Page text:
Get ready to put out your lemons for the shonkiest Australian brands of 2018! Included in this year’s awards for bad behaviour are a cot that’s dangerous to babies, the sugariest ‘health food’ and a toaster that can’t toast. Here are all the winners of Choice’s Shonky Awards for 2018.
“From cots that put our kids’ lives at risk, to a bank that buys its way into our schools and the toaster that leaves your bread warm and dry, there’s little doubt that this year’s winners are giving Australians a bad deal,” Choice’s CEO Alan Kirkland said in a statement.
“Our seven 2018 winners follow a long tradition of highlighting why we need to hold companies to account for their bad behavior and why we need stronger laws to protect Australians. The attitudes and practices of this year’s winners show exactly why we need the federal government to take action on greater safety standards, clearer food labelling and better banking regulations.”
As usual, Shonky Awards pool nominations of dodgy products from Choice members and staff, then pick the worst of the lot from that pool. So without further ado, here are the seven Shonky winners for this year. Shame on them.
Nothing designed to go near a baby should be potentially fatal – and especially not something the baby’s meant to sleep in. This Shonky award went not to a specific brand but to a whole host of manufacturers of portable cots whose design could be dangerous to young babies, including: 4baby, Babyco, Babyhood, Baby Bjorn, Baby Solutions, Childcare, Elite Baby, Joie, Love N Care, Phil&Teds, Steelcraft, and Target and Vee Bee.
“When CHOICE tested portable cots, we found that the vast majority failed our stringent safety tests,” Choice’s statement said. “Alarmingly, most of the products we tested pose a risk of either suffocation or head entrapment (or both) to babies.”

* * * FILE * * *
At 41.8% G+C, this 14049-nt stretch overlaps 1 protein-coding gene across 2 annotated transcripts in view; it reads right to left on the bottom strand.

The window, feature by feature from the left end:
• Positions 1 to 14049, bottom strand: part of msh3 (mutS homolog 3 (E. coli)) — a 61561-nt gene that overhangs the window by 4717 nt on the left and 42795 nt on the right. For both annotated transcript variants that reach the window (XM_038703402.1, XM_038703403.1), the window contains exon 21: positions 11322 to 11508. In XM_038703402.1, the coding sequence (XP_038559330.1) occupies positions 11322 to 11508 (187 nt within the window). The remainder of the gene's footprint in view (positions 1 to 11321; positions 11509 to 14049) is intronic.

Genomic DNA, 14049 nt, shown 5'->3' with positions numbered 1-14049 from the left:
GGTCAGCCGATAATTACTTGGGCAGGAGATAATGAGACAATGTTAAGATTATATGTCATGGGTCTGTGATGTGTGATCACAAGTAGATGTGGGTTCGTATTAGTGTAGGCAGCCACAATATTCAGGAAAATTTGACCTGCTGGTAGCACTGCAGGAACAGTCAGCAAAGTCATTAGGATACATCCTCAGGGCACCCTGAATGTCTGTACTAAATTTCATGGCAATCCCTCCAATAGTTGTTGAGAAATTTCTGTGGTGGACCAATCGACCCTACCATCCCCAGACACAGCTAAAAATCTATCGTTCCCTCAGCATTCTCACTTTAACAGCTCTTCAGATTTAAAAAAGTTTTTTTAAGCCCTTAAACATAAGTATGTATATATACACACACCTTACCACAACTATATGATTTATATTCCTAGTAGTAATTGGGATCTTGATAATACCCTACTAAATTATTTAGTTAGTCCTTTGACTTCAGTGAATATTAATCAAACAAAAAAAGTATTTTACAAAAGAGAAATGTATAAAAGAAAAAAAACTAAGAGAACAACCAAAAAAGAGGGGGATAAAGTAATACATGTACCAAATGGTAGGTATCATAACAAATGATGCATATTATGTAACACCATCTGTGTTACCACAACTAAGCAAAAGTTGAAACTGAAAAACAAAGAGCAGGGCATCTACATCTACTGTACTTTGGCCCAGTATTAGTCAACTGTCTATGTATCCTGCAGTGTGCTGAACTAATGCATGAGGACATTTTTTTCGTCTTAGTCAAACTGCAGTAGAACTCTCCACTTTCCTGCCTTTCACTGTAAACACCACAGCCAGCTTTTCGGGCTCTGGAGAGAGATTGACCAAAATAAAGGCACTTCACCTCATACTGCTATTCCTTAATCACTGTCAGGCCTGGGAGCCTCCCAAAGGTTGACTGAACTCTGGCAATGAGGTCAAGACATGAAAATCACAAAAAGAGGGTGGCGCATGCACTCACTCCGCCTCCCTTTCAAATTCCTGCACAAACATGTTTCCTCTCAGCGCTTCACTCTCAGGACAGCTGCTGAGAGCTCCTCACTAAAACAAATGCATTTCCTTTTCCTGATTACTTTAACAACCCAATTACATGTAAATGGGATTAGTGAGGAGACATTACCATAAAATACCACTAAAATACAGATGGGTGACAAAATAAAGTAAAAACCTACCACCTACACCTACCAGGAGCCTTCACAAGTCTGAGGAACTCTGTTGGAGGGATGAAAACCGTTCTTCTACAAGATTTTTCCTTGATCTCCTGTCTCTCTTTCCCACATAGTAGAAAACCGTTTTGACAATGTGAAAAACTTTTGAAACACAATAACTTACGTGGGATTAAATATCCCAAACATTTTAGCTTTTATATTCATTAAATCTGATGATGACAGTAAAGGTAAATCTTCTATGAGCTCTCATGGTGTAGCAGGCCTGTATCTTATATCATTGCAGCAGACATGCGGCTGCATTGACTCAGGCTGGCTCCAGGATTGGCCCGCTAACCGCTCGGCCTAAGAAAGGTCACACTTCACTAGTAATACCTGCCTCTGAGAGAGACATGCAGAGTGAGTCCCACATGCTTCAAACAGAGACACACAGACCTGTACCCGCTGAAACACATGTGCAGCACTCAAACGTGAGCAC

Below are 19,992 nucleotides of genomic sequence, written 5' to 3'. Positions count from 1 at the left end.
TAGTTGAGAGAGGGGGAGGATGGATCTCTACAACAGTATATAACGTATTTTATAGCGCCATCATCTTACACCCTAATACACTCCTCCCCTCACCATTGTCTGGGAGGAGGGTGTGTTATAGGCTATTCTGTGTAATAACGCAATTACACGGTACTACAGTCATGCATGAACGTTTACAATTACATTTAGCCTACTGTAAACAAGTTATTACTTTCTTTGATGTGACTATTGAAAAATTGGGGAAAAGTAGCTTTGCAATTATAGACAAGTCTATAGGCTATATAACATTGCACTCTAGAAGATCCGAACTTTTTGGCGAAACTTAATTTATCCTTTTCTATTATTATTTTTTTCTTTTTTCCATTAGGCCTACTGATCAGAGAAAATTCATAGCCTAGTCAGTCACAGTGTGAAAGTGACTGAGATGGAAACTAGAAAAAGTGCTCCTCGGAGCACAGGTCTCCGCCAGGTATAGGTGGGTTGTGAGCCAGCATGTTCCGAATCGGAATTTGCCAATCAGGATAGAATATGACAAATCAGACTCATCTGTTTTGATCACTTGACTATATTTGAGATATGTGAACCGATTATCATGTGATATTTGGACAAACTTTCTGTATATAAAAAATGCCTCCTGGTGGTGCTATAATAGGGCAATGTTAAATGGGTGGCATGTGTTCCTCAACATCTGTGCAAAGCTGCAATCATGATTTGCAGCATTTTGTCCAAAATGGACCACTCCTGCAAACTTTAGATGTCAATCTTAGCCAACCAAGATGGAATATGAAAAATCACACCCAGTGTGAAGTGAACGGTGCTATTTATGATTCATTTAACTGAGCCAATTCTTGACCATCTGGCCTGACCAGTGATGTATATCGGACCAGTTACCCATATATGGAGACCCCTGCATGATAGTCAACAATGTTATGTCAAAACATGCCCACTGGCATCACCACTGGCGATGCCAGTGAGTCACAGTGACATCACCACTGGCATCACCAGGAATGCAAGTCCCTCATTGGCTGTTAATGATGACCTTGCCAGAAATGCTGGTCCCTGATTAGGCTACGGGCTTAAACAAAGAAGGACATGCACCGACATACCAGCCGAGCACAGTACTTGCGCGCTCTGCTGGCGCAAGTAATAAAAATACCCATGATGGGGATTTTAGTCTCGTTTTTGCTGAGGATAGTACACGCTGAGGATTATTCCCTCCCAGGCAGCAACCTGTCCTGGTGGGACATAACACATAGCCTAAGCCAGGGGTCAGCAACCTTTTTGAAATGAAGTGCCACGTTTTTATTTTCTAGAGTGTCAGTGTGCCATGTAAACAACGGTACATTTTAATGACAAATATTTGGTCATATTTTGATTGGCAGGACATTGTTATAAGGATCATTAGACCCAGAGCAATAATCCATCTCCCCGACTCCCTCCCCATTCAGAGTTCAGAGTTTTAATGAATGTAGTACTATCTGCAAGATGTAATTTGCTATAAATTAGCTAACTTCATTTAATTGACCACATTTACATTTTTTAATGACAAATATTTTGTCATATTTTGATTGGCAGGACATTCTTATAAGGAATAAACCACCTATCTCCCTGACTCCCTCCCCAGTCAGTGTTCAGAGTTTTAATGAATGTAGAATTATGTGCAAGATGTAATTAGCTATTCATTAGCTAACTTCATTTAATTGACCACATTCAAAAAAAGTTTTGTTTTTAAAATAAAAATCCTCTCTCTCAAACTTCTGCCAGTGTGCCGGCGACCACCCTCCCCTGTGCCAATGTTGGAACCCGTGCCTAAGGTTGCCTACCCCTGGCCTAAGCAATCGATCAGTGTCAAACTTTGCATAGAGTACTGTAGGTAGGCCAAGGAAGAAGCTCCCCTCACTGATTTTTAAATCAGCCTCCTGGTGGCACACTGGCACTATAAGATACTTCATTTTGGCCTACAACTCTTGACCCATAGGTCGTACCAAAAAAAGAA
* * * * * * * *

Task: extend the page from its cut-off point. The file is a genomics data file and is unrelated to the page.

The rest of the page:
Commonwealth Bank Dollarmites
Who here is with Commonwealth Bank? Who here is with Commonwealth Bank because they were signed up to Dollarmites as a kid? Choice has called out the dodgy practice of pushing a single big bank onto school-aged kids under the guise of education.
“The Commonwealth Bank’s Dollarmite school marketing program mixes unchecked corporate greed with primary schools,” Choice said. “Who can weasel its way into our schools? CommBank can.”
Kellogg’s Nutri-Grain ‘To Go’ range
Choice has always had a bit of a bone to pick with Nutri-Grains health claims, but it’s singling out Kellogg’s this year for its new ‘To Go’ range.
It was the tagline “perfect for young Aussies on the go” that caught Choice’s attention, especially when it looked into what the product actually contained: “When we discovered the Nutri-Grain Banana & Honey Smash Protein Squeezer contains a whopping 14.7g of sugar per packet in contrast to the 5.6g of protein it so heavily promotes, Nutri-Grain’s association with elite athletes became a little hard to swallow.”
KitchenAid 2-Slice KMT2116 toaster
KitchenAid’s toaster costs an eye-watering $189, but it doesn’t actually make toast. Yup, you heard that right. “CHOICE tests showed all it served up was dry, slightly warm bread.”
It may look slick, but the KitchenAid gadget just doesn’t have it where it counts.
Bioglan melatonin homeopathic sleep formula
If you know anything about homeopathy, you can probably guess what’s gonna happen with this one. As in most homeopathic formulas, there are only tiny trace amounts of the active ingredient in this product.
This would be fine(ish), if Bioglan wasn’t advertising the product as being able to “relieve mild temporary insomnia and symptoms of mild nervous tension” when in reality it’s almost entirely a placebo. Notably, this is Bioglan’s second year in a row as a Shonkys winner, so apparently they still haven’t learned.
Choice is taking the shame to Marriott for “passing off a lifetime of debt as a cheap way to take a holiday.” We all know timeshares in general are a little dodgy, but Marriott’s seems particularly bad.
“Marriott Vacation Club International’s timeshare deal requires you to buy into a 40-year contract that could, based on CHOICE calculations, see you spend nearly half a million dollars over the course of the contract – around ten times the amount it would cost to simply book a holiday when you needed to.”
Magnetic therapy devices
News flash: magnets aren’t as magical as they seem. Choice is taking aim at a whole group of products that deal in ‘magnetic therapy’, including those from brands Dick Wicks and BioMagnetic Sport.
These products “promise to relieve pain, but with no evidence to back up these claims, the only thing they’ll relieve you of is money.”